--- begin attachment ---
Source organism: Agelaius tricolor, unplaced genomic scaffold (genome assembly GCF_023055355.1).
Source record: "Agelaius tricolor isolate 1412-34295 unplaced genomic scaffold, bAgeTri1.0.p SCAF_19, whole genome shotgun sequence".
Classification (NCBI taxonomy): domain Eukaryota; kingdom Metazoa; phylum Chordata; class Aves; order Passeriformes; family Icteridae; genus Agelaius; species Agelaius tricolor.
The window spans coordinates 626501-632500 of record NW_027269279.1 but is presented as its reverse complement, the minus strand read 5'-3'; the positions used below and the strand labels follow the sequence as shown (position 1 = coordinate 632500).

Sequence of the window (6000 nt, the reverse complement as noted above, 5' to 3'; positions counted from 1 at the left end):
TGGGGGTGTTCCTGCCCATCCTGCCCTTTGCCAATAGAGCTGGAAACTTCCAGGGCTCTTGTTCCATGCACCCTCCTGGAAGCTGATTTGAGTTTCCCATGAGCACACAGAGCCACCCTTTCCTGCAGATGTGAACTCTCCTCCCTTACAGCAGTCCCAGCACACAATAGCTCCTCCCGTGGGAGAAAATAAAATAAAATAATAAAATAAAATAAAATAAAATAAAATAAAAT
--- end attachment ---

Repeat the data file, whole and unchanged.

Source organism: Agelaius tricolor, unplaced genomic scaffold (genome assembly GCF_023055355.1).
Source record: "Agelaius tricolor isolate 1412-34295 unplaced genomic scaffold, bAgeTri1.0.p SCAF_19, whole genome shotgun sequence".
Classification (NCBI taxonomy): domain Eukaryota; kingdom Metazoa; phylum Chordata; class Aves; order Passeriformes; family Icteridae; genus Agelaius; species Agelaius tricolor.
The window spans coordinates 626501-632500 of record NW_027269279.1 but is presented as its reverse complement, the minus strand read 5'-3'; the positions used below and the strand labels follow the sequence as shown (position 1 = coordinate 632500).

Sequence of the window (6000 nt, the reverse complement as noted above, 5' to 3'; positions counted from 1 at the left end):
TGGGGGTGTTCCTGCCCATCCTGCCCTTTGCCAATAGAGCTGGAAACTTCCAGGGCTCTTGTTCCATGCACCCTCCTGGAAGCTGATTTGAGTTTCCCATGAGCACACAGAGCCACCCTTTCCTGCAGATGTGAACTCTCCTCCCTTACAGCAGTCCCAGCACACAATAGCTCCTCCCGTGGGAGAAAATAAAATAAAATAATAAAATAAAATAAAATAAAATAAAATAAAAT